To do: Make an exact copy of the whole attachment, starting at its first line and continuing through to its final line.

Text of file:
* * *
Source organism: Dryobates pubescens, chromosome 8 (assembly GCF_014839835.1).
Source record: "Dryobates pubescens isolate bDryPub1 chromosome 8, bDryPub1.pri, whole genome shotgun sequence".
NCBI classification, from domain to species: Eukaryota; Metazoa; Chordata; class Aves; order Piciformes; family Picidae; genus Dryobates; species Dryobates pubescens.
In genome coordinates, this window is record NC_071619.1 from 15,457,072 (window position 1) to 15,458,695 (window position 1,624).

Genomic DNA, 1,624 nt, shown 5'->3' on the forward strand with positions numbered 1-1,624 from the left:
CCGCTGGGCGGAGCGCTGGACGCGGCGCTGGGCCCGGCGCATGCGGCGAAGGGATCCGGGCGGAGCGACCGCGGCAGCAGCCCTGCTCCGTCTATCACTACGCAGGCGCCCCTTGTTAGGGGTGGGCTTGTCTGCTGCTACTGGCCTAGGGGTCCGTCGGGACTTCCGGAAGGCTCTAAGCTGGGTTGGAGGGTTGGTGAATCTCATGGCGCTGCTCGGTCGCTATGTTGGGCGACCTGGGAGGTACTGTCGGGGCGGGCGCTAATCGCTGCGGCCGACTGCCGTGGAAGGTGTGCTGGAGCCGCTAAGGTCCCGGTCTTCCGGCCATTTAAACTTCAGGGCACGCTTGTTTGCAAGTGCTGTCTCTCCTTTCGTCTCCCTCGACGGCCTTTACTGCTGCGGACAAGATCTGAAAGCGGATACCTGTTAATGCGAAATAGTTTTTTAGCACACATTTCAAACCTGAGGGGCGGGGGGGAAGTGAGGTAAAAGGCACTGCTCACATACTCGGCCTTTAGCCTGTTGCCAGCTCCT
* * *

Source organism: Dryobates pubescens, chromosome 8 (assembly GCF_014839835.1).
Source record: "Dryobates pubescens isolate bDryPub1 chromosome 8, bDryPub1.pri, whole genome shotgun sequence".
NCBI classification, from domain to species: Eukaryota; Metazoa; Chordata; class Aves; order Piciformes; family Picidae; genus Dryobates; species Dryobates pubescens.
In genome coordinates, this window is record NC_071619.1 from 15,457,072 (window position 1) to 15,458,695 (window position 1,624).

Genomic DNA, 1,624 nt, shown 5'->3' on the forward strand with positions numbered 1-1,624 from the left:
CCGCTGGGCGGAGCGCTGGACGCGGCGCTGGGCCCGGCGCATGCGGCGAAGGGATCCGGGCGGAGCGACCGCGGCAGCAGCCCTGCTCCGTCTATCACTACGCAGGCGCCCCTTGTTAGGGGTGGGCTTGTCTGCTGCTACTGGCCTAGGGGTCCGTCGGGACTTCCGGAAGGCTCTAAGCTGGGTTGGAGGGTTGGTGAATCTCATGGCGCTGCTCGGTCGCTATGTTGGGCGACCTGGGAGGTACTGTCGGGGCGGGCGCTAATCGCTGCGGCCGACTGCCGTGGAAGGTGTGCTGGAGCCGCTAAGGTCCCGGTCTTCCGGCCATTTAAACTTCAGGGCACGCTTGTTTGCAAGTGCTGTCTCTCCTTTCGTCTCCCTCGACGGCCTTTACTGCTGCGGACAAGATCTGAAAGCGGATACCTGTTAATGCGAAATAGTTTTTTAGCACACATTTCAAACCTGAGGGGCGGGGGGGAAGTGAGGTAAAAGGCACTGCTCACATACTCGGCCTTTAGCCTGTTGCCAGCTCCT